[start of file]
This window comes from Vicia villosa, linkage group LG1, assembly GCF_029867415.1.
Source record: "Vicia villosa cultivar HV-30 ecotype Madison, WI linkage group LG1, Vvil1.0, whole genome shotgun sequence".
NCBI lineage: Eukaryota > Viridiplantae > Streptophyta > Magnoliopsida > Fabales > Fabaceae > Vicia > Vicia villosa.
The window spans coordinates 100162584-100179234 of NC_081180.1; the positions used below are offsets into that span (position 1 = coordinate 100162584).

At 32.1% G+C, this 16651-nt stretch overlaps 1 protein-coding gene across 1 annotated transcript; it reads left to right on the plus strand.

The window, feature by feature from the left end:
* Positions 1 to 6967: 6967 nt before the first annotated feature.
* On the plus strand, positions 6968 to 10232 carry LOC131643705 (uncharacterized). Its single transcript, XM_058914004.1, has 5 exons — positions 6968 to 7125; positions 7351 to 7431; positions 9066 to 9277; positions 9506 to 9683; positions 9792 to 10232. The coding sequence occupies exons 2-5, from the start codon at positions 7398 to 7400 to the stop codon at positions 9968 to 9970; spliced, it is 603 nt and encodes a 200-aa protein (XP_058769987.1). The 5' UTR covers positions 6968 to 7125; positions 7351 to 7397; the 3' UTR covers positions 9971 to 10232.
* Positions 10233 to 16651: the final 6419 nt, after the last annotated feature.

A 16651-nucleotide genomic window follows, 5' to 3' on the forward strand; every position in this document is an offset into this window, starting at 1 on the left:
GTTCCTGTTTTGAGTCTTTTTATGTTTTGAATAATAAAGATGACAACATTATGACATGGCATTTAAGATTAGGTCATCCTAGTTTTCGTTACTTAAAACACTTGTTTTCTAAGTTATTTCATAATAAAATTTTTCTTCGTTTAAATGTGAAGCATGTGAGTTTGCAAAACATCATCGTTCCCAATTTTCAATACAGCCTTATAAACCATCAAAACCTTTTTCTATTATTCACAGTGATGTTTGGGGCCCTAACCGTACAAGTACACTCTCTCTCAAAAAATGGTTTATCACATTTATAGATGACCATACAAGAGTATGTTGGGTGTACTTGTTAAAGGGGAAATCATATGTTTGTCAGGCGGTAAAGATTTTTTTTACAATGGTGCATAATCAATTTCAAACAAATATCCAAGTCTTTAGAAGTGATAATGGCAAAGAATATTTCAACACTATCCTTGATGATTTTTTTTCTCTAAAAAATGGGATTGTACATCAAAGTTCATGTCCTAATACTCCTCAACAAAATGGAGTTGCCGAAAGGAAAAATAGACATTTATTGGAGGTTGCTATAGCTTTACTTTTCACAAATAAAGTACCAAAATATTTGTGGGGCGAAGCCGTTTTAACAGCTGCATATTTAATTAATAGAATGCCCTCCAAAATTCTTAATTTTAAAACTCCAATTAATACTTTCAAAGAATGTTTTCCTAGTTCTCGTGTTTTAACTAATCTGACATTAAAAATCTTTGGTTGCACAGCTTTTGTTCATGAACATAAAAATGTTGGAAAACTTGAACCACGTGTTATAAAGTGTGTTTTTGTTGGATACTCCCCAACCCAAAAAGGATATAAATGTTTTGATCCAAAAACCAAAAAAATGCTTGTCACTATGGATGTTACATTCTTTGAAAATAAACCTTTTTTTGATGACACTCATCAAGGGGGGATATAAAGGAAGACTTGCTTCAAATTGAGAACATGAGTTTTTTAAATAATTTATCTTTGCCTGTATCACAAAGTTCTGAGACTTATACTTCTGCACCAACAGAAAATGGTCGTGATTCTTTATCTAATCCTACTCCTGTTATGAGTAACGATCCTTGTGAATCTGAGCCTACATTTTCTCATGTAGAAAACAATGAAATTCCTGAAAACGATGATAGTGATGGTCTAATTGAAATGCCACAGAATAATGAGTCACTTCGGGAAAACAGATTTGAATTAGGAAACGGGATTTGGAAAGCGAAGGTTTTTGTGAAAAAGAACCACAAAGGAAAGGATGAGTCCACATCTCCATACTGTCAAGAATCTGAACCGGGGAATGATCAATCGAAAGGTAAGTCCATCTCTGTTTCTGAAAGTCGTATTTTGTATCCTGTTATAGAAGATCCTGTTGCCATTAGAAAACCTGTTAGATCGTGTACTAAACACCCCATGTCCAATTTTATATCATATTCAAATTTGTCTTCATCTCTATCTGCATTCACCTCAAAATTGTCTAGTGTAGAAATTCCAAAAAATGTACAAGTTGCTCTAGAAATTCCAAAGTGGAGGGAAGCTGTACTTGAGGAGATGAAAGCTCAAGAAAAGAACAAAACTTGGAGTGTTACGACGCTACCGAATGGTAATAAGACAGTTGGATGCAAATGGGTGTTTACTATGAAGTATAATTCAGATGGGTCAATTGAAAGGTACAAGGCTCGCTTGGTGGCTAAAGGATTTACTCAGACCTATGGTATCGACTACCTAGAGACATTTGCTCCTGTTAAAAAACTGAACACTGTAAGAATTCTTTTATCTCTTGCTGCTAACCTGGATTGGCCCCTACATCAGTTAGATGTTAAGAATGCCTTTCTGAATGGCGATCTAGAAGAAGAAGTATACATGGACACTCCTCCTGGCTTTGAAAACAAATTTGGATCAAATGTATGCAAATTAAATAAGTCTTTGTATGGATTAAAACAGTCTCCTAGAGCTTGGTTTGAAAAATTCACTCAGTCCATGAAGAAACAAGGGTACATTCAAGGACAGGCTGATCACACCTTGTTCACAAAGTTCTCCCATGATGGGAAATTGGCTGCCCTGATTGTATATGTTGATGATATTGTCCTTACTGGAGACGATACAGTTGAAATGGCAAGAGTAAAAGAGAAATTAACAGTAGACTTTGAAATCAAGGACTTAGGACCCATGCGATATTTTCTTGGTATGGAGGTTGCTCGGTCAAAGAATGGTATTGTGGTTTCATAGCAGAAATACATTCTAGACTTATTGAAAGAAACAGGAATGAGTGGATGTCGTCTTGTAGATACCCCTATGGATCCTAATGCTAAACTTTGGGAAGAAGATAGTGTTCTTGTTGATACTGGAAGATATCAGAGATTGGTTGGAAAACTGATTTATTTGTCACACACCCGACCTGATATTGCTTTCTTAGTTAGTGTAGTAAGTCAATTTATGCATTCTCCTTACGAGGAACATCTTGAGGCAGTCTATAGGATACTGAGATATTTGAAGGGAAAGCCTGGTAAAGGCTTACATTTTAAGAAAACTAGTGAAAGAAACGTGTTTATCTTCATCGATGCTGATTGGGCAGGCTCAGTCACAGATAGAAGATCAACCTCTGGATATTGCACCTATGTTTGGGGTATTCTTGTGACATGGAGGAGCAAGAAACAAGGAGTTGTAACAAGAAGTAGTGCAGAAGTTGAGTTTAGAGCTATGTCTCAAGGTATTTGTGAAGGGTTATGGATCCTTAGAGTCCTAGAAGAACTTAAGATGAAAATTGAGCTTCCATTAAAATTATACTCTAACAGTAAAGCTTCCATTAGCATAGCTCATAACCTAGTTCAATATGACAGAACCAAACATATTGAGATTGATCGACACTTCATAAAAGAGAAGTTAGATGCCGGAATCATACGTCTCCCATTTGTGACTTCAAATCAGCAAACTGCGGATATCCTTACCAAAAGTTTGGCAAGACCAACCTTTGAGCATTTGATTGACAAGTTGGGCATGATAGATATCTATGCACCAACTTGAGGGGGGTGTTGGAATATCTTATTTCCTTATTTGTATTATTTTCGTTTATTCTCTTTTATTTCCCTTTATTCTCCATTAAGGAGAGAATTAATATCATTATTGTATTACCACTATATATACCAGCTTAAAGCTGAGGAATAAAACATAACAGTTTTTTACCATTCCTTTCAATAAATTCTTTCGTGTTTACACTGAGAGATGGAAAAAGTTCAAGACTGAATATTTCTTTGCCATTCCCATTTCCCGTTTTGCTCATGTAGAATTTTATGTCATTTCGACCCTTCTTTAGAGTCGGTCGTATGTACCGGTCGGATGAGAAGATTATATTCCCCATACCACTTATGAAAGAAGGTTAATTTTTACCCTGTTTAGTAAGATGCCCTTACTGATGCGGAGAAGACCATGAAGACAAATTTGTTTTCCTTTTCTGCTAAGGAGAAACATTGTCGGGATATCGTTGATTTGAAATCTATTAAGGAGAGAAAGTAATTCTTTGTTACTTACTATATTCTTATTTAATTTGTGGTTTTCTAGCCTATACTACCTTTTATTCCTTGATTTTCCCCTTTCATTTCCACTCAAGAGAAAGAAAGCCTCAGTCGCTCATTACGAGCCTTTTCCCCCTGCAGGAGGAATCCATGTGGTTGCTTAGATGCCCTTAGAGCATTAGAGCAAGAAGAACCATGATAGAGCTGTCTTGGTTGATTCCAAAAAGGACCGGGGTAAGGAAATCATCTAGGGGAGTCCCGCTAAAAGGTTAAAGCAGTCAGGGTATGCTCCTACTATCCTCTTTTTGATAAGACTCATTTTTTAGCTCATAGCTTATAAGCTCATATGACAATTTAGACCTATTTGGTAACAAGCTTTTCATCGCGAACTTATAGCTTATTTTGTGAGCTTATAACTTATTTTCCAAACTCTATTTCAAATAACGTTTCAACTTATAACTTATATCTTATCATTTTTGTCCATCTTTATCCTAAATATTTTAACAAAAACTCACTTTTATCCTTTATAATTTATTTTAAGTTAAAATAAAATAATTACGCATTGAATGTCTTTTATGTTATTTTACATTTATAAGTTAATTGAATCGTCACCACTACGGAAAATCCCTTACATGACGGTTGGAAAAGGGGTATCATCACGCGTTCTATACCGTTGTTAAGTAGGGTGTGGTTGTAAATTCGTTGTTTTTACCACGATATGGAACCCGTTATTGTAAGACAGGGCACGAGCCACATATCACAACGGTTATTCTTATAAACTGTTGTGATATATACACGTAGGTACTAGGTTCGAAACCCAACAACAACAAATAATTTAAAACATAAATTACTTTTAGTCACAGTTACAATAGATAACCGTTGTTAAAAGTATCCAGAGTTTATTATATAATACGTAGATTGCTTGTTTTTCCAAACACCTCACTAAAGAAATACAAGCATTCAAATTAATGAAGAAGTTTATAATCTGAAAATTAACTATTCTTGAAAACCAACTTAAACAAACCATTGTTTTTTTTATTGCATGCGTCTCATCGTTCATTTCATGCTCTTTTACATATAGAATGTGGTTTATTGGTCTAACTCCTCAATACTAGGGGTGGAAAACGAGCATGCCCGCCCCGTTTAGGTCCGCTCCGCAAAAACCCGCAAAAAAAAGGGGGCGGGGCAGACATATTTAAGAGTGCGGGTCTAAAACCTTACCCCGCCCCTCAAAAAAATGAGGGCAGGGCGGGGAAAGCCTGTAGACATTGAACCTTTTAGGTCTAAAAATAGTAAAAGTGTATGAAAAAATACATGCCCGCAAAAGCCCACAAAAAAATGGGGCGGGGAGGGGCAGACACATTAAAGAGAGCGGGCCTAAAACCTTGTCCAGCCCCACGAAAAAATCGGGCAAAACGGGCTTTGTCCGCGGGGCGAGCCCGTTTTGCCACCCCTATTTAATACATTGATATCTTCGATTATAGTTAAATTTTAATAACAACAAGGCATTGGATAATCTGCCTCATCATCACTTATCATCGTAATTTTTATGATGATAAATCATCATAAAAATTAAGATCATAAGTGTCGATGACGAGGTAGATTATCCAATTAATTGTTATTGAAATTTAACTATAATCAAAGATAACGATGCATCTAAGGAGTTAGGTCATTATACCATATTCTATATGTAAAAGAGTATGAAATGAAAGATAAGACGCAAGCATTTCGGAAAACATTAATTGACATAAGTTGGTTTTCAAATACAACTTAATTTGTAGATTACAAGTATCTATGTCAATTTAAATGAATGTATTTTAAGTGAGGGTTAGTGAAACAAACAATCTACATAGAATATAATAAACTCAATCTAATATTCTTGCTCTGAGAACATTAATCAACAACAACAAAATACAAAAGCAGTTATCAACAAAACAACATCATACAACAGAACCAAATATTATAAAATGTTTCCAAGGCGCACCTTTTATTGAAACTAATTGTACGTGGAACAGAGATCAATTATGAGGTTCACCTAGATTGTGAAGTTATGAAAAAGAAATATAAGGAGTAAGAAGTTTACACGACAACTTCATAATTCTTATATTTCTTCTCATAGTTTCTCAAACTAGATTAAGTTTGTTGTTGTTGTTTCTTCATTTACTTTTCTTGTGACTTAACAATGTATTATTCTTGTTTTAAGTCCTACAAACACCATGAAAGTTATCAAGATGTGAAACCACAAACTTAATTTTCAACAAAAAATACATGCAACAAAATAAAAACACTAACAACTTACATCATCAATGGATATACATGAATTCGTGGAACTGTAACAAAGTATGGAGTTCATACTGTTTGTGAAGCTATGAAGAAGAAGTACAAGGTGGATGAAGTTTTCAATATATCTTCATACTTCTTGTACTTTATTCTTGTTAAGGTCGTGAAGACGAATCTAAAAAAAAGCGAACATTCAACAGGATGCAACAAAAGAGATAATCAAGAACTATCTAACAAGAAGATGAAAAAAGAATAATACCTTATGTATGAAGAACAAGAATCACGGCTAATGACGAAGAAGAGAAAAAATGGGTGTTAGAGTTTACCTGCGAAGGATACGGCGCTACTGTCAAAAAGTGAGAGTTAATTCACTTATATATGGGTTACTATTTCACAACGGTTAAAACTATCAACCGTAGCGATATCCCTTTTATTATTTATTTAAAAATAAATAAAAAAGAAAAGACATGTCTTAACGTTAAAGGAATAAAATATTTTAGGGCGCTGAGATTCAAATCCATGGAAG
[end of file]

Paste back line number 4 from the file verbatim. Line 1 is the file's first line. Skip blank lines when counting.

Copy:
The window spans coordinates 100162584-100179234 of NC_081180.1; the positions used below are offsets into that span (position 1 = coordinate 100162584).